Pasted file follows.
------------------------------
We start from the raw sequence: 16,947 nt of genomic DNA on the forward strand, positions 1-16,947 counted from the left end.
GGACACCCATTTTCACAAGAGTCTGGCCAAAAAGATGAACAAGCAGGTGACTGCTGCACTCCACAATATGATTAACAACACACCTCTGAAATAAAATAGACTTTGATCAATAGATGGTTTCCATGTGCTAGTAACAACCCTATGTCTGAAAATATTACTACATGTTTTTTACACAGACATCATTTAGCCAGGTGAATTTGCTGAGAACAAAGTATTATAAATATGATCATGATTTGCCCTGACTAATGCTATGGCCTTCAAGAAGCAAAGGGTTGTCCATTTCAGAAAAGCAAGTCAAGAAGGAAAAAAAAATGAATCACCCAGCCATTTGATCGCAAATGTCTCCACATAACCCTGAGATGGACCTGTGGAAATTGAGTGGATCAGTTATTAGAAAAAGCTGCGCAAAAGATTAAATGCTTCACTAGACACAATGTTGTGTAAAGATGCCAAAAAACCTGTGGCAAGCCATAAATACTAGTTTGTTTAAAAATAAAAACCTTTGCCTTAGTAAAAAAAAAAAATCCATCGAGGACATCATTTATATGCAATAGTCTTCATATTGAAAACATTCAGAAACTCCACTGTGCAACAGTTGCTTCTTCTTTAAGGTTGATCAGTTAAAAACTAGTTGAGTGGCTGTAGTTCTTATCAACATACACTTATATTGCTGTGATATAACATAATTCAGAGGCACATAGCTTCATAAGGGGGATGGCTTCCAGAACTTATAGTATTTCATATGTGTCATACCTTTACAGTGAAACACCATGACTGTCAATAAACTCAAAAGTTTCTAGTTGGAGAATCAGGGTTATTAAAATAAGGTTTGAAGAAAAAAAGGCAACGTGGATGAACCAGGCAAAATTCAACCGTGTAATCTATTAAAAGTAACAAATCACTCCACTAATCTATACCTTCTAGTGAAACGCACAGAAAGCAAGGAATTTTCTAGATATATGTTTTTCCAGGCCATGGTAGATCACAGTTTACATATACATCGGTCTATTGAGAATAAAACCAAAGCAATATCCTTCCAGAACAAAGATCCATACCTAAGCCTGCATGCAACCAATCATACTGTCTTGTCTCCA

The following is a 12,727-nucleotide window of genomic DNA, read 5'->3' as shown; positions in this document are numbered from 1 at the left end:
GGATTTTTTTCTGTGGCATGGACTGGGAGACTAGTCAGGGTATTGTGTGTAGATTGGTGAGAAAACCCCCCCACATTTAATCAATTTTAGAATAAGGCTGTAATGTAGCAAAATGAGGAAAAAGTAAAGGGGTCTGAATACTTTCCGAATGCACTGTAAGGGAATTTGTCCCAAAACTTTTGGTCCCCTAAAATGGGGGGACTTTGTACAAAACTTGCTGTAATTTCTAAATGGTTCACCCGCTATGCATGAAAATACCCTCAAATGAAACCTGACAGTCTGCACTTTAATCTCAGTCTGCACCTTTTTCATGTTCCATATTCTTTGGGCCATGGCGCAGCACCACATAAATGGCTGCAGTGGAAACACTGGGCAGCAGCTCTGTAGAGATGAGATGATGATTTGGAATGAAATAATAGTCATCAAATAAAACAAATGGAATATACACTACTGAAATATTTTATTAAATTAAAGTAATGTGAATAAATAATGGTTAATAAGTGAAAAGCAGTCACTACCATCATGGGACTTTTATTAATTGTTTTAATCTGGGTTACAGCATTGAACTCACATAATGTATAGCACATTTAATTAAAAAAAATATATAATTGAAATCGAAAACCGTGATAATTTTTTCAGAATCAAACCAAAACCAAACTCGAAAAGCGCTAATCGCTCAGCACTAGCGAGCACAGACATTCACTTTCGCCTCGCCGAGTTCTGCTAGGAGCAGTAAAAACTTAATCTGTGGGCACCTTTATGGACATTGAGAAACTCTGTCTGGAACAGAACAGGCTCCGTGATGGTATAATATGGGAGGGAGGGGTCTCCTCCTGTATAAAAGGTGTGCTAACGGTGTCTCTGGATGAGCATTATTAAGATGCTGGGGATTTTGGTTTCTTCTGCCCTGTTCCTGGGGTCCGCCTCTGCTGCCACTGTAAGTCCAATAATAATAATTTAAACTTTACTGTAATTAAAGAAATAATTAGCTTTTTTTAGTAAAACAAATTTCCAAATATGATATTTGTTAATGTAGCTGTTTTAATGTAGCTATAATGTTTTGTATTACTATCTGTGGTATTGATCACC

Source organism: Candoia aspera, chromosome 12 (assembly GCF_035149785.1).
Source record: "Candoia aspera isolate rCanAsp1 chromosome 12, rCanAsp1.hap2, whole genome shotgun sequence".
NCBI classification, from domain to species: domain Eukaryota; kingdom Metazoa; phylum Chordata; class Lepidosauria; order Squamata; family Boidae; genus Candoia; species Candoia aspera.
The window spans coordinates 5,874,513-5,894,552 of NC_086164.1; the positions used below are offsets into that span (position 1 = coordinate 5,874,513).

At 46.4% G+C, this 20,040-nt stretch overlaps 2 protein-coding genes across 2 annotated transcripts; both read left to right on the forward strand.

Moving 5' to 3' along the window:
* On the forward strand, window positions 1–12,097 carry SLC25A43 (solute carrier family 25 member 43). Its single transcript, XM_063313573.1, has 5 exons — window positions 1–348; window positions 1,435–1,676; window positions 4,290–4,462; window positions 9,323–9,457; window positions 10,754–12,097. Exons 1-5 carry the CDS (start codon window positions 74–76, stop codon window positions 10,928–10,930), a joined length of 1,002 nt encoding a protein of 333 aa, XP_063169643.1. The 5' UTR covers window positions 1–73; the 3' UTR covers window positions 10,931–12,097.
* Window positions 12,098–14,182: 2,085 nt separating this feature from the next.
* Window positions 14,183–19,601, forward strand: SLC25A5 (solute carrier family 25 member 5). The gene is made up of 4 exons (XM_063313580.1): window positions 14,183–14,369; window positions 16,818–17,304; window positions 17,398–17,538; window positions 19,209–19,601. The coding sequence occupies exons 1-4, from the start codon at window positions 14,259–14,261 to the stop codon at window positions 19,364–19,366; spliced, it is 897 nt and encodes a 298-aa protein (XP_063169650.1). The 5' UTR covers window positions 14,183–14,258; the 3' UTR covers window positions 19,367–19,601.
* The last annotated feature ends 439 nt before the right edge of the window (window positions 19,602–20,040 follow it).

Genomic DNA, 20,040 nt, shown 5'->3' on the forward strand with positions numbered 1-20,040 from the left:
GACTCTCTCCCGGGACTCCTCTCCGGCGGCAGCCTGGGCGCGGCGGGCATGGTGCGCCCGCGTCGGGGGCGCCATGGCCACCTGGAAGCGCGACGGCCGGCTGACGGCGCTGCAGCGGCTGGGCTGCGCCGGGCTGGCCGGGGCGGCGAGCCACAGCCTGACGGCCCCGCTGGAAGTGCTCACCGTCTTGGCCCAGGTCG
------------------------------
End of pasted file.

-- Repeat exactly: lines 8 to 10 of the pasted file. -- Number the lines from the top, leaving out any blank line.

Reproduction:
The window spans coordinates 5,874,513-5,894,552 of NC_086164.1; the positions used below are offsets into that span (position 1 = coordinate 5,874,513).

At 46.4% G+C, this 20,040-nt stretch overlaps 2 protein-coding genes across 2 annotated transcripts; both read left to right on the forward strand.

Moving 5' to 3' along the window: